The Future of American Landpower: Does Forward Presence Still Matter? The Case of the Army in Europe
Authored by Dr. John R. Deni.
In this monograph, Dr. John R. Deni explores the utility of forward presence in Europe, placing the recent decisions—and, in particular, the arguments against forward presence—in the context of a decades-long tradition on the part of many political leaders, scholars, and others to mistakenly tie the forward-basing of U.S. forces to more equal defense burden sharing across the entire North Atlantic alliance. In assessing whether and how forward presence still matters in terms of protecting U.S. interests and achieving U.S. objectives, Dr. Deni bridges the gap between academics and practitioners by grounding his analysis in political science theory while illuminating how forward-basing yields direct, tangible benefits in terms of military operational interoperability. Moreover, Dr. Deni’s monograph forms a critical datapoint in the ongoing dialogue regarding the future of American Landpower, particular in this age of austerity.
For at least 50 years, many American politicians, scholars, analysts, and observers of European affairs have complained about perceived inequitable burden-sharing in the transatlantic alliance. If only the United States would withdraw its military forces from Europe, so they reasoned, then the European allies would pick up the slack and start paying more for their own defense. The decision to station U.S. forces in Europe during peacetime was in substance and style a major commitment to European defense, matched to a limited degree by parallel British forward-stationing on the continent as well as West German rearmament, for example. By the Vietnam era though, as American commitments in Southeast Asia grew significantly, in part at the expense of commitments in Europe, many in the United States became critical of Europe’s perceived unwillingness to shoulder more of the defense burden in Europe. Since then, similar burden-sharing complaints have been lodged against America’s closest allies, with most arguing that the United States ought to use the withdrawal of its forward-based forces as a political tool to compel greater defense spending on the part of European North Atlantic Treaty Organization (NATO) members.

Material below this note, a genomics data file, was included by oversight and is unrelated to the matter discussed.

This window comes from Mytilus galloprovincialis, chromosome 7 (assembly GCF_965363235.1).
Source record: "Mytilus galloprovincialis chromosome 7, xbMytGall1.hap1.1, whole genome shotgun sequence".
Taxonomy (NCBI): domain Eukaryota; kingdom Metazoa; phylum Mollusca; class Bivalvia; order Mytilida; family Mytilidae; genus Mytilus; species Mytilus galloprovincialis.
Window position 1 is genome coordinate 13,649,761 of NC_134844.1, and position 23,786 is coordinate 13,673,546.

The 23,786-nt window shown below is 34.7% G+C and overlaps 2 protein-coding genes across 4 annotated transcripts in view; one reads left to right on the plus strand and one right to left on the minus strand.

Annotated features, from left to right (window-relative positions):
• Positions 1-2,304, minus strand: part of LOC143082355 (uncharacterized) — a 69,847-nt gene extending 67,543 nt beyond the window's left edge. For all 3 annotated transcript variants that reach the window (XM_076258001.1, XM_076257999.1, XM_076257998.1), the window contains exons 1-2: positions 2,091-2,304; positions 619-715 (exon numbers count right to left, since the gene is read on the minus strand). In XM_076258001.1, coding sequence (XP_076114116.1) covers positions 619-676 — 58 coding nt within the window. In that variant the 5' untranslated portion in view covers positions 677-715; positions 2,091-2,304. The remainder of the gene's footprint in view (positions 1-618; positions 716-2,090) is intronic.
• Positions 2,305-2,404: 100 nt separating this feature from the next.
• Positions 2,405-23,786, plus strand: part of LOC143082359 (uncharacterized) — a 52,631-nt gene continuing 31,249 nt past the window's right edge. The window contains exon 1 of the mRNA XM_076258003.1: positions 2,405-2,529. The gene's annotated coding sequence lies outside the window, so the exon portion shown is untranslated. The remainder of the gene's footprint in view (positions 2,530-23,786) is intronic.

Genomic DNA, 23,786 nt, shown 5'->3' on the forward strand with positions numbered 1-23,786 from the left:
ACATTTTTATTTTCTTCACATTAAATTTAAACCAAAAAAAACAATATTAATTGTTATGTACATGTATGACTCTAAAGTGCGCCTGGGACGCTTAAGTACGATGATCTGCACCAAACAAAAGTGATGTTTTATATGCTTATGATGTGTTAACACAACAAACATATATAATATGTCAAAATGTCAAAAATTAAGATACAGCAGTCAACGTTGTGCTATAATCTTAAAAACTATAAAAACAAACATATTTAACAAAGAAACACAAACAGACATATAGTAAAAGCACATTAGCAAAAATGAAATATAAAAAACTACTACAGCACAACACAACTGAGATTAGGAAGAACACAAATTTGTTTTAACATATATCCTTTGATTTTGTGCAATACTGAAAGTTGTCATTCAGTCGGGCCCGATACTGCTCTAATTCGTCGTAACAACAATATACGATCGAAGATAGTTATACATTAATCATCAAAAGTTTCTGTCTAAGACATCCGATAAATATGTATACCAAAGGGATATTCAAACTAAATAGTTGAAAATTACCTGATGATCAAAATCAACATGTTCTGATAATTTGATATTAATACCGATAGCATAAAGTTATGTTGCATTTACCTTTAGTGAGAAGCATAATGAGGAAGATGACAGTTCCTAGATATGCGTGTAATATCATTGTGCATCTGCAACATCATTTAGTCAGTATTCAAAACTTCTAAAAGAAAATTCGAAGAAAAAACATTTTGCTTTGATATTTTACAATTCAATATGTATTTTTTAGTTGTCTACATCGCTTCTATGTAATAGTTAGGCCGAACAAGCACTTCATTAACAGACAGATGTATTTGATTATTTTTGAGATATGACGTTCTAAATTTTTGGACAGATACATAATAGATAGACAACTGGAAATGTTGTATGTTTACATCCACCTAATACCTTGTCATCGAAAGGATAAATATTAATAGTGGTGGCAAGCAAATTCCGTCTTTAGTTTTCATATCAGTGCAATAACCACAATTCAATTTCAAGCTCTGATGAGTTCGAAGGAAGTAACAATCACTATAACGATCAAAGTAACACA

In fact, since the end of the Cold War, the American military presence in Europe has dramatically downsized, from a high point of over a quarter-million Soldiers down to roughly 42,000 today. Ironically though, European defense spending has actually fallen for the most part during the same period. Why? Leading political science theories such as institutionalism, neorealism, and collective goods theory all offer potential explanations. However, these are flawed tools, since the available data contradict the expectations of institutionalism, and since both neorealism and collective goods theory assume that the purpose of U.S. forces in Europe today is to act as a deterrent force against a conventional military adversary such as Russia.
In fact, the primary purpose of U.S. forces in Europe today is to build interoperability and military capability within and among America’s most capable and most likely future coalition partners through security cooperation activities like exercises and training events. This shift in purpose means that U.S. force presence in Europe is no longer—if indeed it ever was—a useful tool in extracting a greater commitment to increased defense spending on the part of America’s European allies. Nonetheless, through security cooperation, America’s forward-based military forces in Europe play a critical role today in shaping the capabilities of allied military forces. Given the necessity of capable, interoperable coalition partners for the future security threats Washington most expects to encounter, the role of America’s forward military presence in Europe remains as vital as it was at the dawn of the Cold War, but for different reasons. Unfortunately, continuing calls to withdraw even more U.S. forces from Europe threaten to undermine Washington’s ability to develop and maintain capable, interoperable coalition partners.
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